If online publishing were a romcom, you could liken Yahoo Finance—which in Q1 will ask readers to join a paid membership program to receive premium articles, data, research and tools—to Julia Roberts’ Notting Hill character, Anna Scott. After months of romantic turmoil and emotional exhaustion, Scott threw up her hands with the famous line: “I’m also just a girl, standing in front of a boy, asking him to love her.”
So, what does this have to do with Yahoo Finance Premium’s attempt to go after hearts and minds with something extra? In their effort to stay flush with cash, or perhaps to simply stay in business, publishers like BuzzFeed, Quartz and Yahoo Finance are going the extra mile to win over eyeballs and dollars. In fact, digital outlets are learning from old-school print offerings of add-ons and gimmicks—think canvas totes, exclusive emails, conversations with top editors and access to data—in exchange for consumers’ participation in new so-called membership programs.
It’s a move, theoretically, that gives publishers an opportunity to generate incremental dollars off the audience it has already built and learn more about them, while diversifying the company’s revenue streams. Whether the request comes in the form of a paywall (most recently launched by New York Media) or even a donation (like The Guardian), the publisher is “asking the consumer to put some skin in the game,” said Judy Ungar Franks, a professor at Northwestern University’s Medill School. “Whether you call it a ‘paywall’ or a ‘subscription’ or a ‘membership,’ it means someone is committed to belonging to a community.”
BuzzFeed News helped kicked off the shift in August, when it asked its readers to chip in and help fund the site’s journalism. The success of that, which saw average-per-person contributions of more than $20 and “tens of thousands in revenue” overall, according to a spokeswoman, led the publisher to launch a membership program in November.
As part of that, those BuzzFeed News readers who shell out $5 a month will receive exclusive emails and a behind-the-scenes look at its reporting. Commit to an entire year (cost: $100, or about $8 per month), and BuzzFeed News will throw in a tote bag and “more items throughout the year,” the site promises.
In addition to opening up new revenue streams, these models could result in publishers offering better advertising experiences, less clutter and more transparency, said Franks. “Spending more time and energy on what that audience values and the audience experience is where we need to be going,” she said.
More outlets are heading in that direction. In November, Quartz launched a new app, and for $15 a month, an exclusive slate of content will be available to subscribers for them to consume—and then discuss—the news. “My dream and our hope for the platform itself is that it starts to become the habitual platform of choice for busy executives, the first thing they touch in the morning to understand not only what’s happening in the world today, but what other sophisticated individuals also think of the news,” said Joy Robins, CRO at Quartz.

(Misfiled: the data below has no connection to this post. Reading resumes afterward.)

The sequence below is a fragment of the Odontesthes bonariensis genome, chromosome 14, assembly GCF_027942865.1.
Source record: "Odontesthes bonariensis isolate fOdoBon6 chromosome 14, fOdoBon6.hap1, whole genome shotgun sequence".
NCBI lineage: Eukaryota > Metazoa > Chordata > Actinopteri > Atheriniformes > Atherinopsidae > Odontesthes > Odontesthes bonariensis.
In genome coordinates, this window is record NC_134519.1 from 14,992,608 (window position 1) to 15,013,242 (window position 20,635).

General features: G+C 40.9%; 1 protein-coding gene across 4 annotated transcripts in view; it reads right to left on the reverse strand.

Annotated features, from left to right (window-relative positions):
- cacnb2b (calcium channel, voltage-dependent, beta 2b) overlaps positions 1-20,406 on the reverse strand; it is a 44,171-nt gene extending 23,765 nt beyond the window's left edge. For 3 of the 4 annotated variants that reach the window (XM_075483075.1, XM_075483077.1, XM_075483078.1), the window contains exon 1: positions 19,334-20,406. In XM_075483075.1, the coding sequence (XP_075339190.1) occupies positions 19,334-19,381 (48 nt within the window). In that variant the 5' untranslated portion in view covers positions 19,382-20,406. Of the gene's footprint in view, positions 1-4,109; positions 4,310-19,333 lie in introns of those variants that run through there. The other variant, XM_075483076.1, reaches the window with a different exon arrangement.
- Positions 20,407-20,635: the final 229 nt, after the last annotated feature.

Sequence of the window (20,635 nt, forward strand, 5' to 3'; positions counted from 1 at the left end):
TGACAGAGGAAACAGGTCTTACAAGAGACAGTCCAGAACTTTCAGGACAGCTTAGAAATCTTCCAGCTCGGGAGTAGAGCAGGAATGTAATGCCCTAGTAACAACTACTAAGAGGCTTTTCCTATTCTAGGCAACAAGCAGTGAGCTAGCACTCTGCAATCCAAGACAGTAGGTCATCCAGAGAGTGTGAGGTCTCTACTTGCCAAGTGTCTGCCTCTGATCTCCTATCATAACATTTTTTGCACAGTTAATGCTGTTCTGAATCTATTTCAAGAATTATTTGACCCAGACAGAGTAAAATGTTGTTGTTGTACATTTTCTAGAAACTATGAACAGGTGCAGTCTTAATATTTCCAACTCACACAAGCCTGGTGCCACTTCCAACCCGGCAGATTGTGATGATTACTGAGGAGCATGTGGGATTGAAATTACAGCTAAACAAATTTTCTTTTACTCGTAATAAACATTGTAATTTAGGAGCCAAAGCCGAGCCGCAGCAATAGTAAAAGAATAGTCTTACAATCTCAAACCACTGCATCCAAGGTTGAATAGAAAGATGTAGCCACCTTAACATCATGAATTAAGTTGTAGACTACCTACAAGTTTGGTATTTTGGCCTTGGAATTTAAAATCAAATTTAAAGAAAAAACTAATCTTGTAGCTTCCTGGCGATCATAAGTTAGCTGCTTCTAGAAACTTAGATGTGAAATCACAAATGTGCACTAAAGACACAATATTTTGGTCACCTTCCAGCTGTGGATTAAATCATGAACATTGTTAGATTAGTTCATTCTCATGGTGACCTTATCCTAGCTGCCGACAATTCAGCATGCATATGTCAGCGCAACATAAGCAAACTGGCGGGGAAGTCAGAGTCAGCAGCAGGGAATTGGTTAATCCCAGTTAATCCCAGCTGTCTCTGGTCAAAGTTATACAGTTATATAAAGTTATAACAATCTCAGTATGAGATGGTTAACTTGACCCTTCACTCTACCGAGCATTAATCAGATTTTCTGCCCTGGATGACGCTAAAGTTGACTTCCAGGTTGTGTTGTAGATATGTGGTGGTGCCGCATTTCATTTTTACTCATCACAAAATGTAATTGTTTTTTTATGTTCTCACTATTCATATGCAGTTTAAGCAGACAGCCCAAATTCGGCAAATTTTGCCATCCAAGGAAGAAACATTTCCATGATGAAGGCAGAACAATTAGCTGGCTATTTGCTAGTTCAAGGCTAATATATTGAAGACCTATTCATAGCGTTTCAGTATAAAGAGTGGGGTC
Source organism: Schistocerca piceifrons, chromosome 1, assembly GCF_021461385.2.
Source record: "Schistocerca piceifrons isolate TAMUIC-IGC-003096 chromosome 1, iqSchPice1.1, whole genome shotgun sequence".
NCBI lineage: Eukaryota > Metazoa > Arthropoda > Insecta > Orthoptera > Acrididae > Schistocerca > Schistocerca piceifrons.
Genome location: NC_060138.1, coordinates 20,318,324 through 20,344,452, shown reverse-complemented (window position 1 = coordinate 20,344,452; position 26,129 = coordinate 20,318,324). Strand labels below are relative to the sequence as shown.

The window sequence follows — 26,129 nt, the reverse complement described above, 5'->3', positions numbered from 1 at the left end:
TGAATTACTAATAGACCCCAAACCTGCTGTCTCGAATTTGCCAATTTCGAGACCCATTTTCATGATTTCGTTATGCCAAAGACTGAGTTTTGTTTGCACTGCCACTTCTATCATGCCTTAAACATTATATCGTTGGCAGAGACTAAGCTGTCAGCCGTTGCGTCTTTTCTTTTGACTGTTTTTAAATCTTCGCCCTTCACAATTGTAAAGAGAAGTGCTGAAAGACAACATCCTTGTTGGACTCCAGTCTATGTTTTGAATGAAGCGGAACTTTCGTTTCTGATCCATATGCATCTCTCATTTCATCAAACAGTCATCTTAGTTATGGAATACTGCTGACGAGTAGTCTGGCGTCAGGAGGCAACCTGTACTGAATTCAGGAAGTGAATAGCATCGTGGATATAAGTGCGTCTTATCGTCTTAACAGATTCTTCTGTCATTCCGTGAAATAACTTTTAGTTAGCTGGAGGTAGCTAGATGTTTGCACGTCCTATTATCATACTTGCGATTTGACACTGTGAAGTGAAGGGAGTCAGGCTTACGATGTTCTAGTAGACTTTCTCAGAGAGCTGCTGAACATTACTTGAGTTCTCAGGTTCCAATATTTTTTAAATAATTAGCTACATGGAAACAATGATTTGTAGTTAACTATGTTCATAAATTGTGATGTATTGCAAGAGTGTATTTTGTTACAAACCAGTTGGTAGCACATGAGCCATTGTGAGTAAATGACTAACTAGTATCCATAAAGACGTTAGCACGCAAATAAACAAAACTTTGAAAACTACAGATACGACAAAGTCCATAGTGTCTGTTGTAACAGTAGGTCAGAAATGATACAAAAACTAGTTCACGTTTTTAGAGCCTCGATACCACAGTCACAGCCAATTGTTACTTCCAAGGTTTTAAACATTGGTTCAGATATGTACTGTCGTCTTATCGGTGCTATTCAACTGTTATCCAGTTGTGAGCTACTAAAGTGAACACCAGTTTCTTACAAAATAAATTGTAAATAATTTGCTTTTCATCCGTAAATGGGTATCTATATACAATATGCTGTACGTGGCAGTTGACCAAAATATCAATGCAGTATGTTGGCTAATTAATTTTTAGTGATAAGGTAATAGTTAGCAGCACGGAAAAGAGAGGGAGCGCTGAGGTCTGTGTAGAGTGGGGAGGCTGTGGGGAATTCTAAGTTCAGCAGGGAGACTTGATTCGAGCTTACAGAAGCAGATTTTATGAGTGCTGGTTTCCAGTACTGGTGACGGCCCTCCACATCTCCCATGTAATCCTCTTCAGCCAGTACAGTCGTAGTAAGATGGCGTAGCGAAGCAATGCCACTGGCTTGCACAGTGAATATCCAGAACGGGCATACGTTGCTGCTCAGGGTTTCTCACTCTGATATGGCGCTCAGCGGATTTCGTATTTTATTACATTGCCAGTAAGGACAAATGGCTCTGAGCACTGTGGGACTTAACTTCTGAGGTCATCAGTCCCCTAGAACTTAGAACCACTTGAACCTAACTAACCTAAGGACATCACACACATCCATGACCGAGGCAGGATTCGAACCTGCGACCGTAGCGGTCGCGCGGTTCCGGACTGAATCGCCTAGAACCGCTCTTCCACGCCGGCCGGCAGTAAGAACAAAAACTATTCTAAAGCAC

Yahoo Finance Premium, another specialized option, will provide additional research and data for investors when it launches in Q1 and is expected to cost about $100 per month.
“We expect to deliver a service that helps subscribers make better investment decisions and ultimately grows their portfolios at a rate that far exceeds the monthly subscription investment for the incremental value. For Yahoo Finance, we expect to deepen our consumer experience and diversify our revenue,” said Joanna Lambert, general manager of finance, tech and auto at Verizon Media Group, in a statement.
However, with a growing number of membership options, the space is quickly becoming crowded, leading to the possibility of subscription fatigue, according to media experts.
“I think you’ll hit that tipping point,” said John Wagner, group director, published media for PHD. But as long as publishers are producing content that readers want, they stand a fighting chance. “If the value proposition diminishes, consumers will just walk,” Wagner said.
With both Quartz and BuzzFeed saying it’s too early to disclose how many people have signed up, the jury is still out on the membership model—meaning that publishers could be heading back to the drawing board again before long. “It’s not easy to see the future,” said Caitlin Petre, assistant professor of journalism and media studies at Rutgers. “It’s been a really challenging industry to be in for the last many years—and every time there’s an adjustment to the latest challenge, that’s already obsolete.”